Released alongside the underwhelming Cursed and Warrior Nun, Netflix’s Kissing Game flew under the radar with English-language audiences. Set in rural Brazil, it’s a smart, sexy, and stylish drama about a mysterious disease transmitted from mouth to mouth. The concept is abstract enough to work as an AIDS allegory, as an accidentally prescient story about Covid-19, and as a more general examination of small-town bigotry and generational divides.
CREATOR: Esmir Filho
This stylish Brazilian teen drama combines sex, sci-fi and social commentary in a story about a mysterious illness transmitted by kissing.
Created by indie filmmaker Esmir Filho, with several episodes directed or co-written by Juliana Rojas (who made the queer werewolf movie Good Manners), it employs a healthy dose of bisexual lighting. Lurid purple sunsets, soft pink hallucinations, and neon blue hospital lights contrast with an earthy color scheme of forests, crumbling buildings, and cattle fields—a visual link between the show’s sci-fi/fantasy elements and its depiction of realistic social problems.
Our main characters are high school students and their parents, all connected in some way to the town’s cattle industry. Fran (Iza Moreira) is a well-behaved girl with a crush on her friend Bel (Luana Nastas). Her mom works at the ranch, struggling with physical labor due to a chronic illness. Chico (Michel Joelsas) is a free-spirited rebel from the big city, sent to live with his conservative Christian father. He hooks up with a butch, taciturn cowboy (Thomas Aquino) who doesn’t realize Alex is still in high school. Alex (Caio Horowicz) is the third of our main leads, the socially awkward son of the town’s biggest ranch-owner.
Episode 1 begins with an outdoor rave, seducing a crowd of young adults with free drugs and sensual beats. Later we learn it was organized by a local cult—a detail that pays off later in this satisfyingly well-paced miniseries. The rave is a blessed taste of freedom for our main characters, but when Bel falls ill the next day, panic spreads across town. Did she overdose? Are other kids in danger? Soon another teenager is in hospital, and people begin to put the pieces together. The illness begins with hallucinations, then reveals itself with a black mark on the lips—and it’s passed on by saliva. A party full of horny teens on club drugs means there are countless possibilities for patient zero.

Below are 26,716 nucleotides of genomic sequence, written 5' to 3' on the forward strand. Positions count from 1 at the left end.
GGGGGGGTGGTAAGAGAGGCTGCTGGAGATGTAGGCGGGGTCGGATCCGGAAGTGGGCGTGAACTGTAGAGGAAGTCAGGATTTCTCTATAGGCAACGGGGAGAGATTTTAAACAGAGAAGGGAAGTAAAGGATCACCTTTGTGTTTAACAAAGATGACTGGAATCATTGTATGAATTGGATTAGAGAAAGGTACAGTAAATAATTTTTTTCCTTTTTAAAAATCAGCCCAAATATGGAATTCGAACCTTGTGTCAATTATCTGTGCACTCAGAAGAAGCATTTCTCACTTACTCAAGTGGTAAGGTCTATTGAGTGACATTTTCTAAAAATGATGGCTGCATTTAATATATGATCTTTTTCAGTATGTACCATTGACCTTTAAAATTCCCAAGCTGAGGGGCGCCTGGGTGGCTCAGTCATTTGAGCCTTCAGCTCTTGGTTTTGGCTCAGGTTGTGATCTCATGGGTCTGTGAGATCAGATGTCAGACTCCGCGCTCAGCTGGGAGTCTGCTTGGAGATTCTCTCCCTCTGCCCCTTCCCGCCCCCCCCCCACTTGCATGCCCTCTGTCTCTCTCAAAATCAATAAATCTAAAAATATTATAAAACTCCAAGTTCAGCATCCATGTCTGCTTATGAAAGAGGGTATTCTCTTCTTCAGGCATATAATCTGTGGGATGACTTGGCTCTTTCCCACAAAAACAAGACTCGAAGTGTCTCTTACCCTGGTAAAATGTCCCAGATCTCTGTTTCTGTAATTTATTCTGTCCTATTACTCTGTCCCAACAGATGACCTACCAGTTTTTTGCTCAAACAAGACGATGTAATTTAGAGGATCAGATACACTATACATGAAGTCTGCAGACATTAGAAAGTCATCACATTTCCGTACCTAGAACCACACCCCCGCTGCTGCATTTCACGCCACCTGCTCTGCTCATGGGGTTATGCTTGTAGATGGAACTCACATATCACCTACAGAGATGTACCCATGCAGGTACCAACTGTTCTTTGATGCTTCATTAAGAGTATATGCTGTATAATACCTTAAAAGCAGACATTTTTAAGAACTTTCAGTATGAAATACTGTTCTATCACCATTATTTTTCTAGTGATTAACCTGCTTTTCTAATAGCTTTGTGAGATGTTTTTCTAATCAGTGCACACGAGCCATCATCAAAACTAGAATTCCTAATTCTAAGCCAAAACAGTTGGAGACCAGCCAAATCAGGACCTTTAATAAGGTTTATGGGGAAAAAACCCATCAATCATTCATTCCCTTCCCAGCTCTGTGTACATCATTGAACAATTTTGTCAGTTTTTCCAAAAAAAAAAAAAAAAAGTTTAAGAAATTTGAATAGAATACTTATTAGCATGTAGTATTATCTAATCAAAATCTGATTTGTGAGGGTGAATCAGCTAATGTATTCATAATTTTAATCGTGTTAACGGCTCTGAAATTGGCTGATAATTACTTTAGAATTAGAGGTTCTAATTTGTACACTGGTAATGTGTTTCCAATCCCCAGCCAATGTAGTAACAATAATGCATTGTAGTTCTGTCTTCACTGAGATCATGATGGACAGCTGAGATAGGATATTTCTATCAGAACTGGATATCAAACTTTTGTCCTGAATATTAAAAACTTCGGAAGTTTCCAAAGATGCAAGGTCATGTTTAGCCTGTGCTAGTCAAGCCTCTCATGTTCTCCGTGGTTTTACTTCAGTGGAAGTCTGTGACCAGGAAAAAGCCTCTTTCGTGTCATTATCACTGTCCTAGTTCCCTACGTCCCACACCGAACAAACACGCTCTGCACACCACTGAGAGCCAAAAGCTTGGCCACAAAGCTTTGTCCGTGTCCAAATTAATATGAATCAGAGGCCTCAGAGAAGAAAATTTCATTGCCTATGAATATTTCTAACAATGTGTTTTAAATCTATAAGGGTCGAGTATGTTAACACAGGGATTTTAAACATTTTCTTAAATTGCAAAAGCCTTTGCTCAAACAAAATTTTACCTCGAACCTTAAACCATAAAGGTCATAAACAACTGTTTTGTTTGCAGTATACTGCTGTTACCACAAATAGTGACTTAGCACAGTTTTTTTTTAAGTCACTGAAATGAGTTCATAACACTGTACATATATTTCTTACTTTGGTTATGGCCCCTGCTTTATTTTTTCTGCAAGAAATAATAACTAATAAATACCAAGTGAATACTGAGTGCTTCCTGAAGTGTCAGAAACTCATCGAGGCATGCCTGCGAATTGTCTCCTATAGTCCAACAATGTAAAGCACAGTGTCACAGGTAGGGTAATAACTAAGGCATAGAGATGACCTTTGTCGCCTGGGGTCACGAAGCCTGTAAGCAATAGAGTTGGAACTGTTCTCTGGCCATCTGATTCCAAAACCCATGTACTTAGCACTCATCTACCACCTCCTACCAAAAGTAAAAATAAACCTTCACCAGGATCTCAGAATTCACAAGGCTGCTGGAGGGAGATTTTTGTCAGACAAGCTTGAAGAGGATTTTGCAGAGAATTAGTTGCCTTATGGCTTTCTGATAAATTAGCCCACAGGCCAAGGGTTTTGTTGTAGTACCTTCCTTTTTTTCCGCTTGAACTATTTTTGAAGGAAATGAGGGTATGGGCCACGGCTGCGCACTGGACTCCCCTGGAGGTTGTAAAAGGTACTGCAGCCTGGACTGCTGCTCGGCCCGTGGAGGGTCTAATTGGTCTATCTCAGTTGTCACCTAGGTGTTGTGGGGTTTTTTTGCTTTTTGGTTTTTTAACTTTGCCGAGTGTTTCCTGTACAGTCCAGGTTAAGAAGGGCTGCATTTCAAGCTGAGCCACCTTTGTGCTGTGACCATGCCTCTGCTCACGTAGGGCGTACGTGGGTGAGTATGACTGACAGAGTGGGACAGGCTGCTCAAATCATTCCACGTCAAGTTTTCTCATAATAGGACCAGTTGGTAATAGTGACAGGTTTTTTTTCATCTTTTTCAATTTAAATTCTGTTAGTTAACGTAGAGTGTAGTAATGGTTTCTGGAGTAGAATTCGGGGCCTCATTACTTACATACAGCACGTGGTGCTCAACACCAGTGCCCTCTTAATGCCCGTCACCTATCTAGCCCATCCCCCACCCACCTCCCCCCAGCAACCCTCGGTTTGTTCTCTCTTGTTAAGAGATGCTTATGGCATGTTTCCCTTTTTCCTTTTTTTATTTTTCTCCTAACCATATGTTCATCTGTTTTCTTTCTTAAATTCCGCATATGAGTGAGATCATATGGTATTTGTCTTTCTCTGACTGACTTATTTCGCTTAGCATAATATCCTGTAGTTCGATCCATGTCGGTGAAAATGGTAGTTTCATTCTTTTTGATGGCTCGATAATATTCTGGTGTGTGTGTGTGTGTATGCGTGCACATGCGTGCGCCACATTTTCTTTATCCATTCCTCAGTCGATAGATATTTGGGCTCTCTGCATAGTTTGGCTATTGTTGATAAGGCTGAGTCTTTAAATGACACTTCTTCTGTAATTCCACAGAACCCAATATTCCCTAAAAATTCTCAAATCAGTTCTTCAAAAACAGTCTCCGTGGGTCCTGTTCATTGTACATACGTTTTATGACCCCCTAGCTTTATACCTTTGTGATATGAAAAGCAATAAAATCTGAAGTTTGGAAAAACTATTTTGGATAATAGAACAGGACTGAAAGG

Kissing Game was conceived before the Covid-19 pandemic, but for obvious reasons, much of it feels familiar. When someone tries to create a track-and-trace program, it’s inevitably hampered by people refusing to admit who they’ve kissed. Authority figures are often guided more by personal bias or business interests than by any real desire for public safety. And because the disease only hits teenagers, there’s a predictable amount of adolescent rebellion, as parents fail to understand their own children, and those children fail to understand (or care about) the risks. This all plays out with a great deal of sympathy for all involved, offering more nuance than you usually see in American teen shows.
The overall vibe is more like an indie drama, which makes sense considering the creative team. Developing a potentially silly idea into something insightful and mature, they also did a great job of integrating social media into the narrative—something that still feels like a rare skill. Texts and TikTok-style vertical video play a crucial role, and there’s an ASMR camgirl subplot that may feel dated in five years, but it’s a good fit for this particular story.
Openly fantastical, the kissing sickness is more fairytale than science fiction, and although this is a contemporary story, the reactions of the townspeople feel timeless. Over the course of six episodes, the disease exposes interconnected problems within the community: financial, sexual, familial, ecological. Overlooked due to its status as a foreign-language drama, Kissing Game is easily one of the best Netflix originals of the year.
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